According to the National Institute for Mental Health (NIMH), over one in five children are either currently suffering or will suffer from a seriously debilitating mental disorder within their lifetime.
This statistic is staggering and should be one of the most concerning issues for our generation.
Children’s mental healthcare has evolved into a much better system, but there is still plenty of room for growth and improvement.
The Evolution of Children’s Mental Healthcare
Up until the early 1900s, all children over the age of fourteen were treated the same as grown adults in the legal system. Children were essentially considered ‘mini-adults’ with the full moral and rational capacity to make adult decisions and only lacking in physical development.
It wasn’t until the legal system, scientific community and health services came together that society began to recognize that a child’s brain is not fully developed or capable of adult-like decision making.
Children’s rights, healthcare and overall quality of life has seen significant improvement
Over the past several decades, children’s rights, healthcare and overall quality of life has seen significant improvement.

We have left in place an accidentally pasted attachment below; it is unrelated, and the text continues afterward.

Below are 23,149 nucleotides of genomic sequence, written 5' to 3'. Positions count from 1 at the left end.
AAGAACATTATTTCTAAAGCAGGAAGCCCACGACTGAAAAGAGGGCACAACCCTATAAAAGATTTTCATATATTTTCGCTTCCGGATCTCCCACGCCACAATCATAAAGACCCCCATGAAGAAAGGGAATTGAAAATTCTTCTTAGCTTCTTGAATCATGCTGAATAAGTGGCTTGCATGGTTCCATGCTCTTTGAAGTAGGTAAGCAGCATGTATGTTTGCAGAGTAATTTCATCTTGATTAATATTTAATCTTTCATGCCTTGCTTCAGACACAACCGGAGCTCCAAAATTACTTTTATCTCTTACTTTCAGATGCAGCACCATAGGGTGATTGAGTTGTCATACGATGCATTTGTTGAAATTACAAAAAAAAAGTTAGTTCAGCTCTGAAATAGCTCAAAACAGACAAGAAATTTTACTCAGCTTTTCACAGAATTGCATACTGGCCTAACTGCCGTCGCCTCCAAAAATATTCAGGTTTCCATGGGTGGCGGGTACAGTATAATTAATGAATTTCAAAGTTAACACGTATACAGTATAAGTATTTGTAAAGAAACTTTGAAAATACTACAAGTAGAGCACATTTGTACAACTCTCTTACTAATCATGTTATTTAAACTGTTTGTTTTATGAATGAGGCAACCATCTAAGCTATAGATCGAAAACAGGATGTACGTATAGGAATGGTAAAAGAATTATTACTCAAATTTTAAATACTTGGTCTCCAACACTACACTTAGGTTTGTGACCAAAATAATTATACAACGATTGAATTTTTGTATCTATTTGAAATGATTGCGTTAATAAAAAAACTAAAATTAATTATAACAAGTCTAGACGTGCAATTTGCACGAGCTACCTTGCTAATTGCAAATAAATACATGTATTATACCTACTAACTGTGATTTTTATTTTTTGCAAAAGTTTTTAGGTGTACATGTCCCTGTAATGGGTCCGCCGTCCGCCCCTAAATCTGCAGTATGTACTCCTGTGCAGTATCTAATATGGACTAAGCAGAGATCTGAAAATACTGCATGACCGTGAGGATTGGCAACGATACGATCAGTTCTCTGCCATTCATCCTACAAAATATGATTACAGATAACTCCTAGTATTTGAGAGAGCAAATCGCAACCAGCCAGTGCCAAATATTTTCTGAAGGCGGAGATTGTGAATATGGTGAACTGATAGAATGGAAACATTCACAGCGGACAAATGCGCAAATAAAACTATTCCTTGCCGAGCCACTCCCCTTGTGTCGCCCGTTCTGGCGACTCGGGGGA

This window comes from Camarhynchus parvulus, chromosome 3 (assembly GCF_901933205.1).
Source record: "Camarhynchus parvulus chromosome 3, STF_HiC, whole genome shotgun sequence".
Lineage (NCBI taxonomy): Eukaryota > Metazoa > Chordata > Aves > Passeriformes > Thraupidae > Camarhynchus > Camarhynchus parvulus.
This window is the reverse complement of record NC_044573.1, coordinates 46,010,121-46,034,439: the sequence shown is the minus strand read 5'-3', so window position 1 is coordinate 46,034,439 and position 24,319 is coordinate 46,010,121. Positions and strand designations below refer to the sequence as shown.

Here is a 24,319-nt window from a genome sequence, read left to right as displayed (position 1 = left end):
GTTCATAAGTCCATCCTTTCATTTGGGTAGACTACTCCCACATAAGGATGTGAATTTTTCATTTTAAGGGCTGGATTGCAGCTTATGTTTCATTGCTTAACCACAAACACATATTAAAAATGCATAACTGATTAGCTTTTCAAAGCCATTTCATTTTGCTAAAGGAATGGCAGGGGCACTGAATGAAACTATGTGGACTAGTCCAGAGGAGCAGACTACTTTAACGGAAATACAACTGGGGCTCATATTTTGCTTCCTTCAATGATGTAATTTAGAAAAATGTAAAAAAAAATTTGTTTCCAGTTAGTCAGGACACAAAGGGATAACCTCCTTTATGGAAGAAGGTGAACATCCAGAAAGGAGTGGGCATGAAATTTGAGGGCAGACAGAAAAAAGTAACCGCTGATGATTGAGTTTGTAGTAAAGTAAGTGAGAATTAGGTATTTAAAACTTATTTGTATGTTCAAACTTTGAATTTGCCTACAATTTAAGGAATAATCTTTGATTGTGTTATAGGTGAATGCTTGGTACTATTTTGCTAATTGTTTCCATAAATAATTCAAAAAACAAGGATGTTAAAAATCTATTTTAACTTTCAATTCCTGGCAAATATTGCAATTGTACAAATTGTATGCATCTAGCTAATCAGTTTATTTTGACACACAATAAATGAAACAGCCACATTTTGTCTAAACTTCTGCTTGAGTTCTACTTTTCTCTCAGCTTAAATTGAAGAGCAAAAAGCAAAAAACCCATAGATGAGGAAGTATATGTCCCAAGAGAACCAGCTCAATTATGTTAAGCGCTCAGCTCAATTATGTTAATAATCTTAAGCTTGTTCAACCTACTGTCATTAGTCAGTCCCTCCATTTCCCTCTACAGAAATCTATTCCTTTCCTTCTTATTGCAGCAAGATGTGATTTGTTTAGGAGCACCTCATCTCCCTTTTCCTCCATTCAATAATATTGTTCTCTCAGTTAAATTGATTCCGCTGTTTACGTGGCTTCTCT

The modern-day scientific and psychological community has focused on community-based and treatment-based care models to help study and treat different mental disorders.
Services for children have become more effective due to the contributions from medicine, pediatrics, technology and research.
It’s natural for an infant to experience some anxiety when a parent temporarily goes out of sight, but children can usually be distracted from such feelings.
Anxiety disorders in children manifest symptoms like excessive worry, a constant need for approval, an inability to separate from loved ones and an intense fear of social situations.
If a child suffers from anxiety and faces additional negative social interaction at school, then the symptoms can turn into disorders. Childhood bullying and social isolation are key factors in developing anxiety disorders that can continue into adulthood.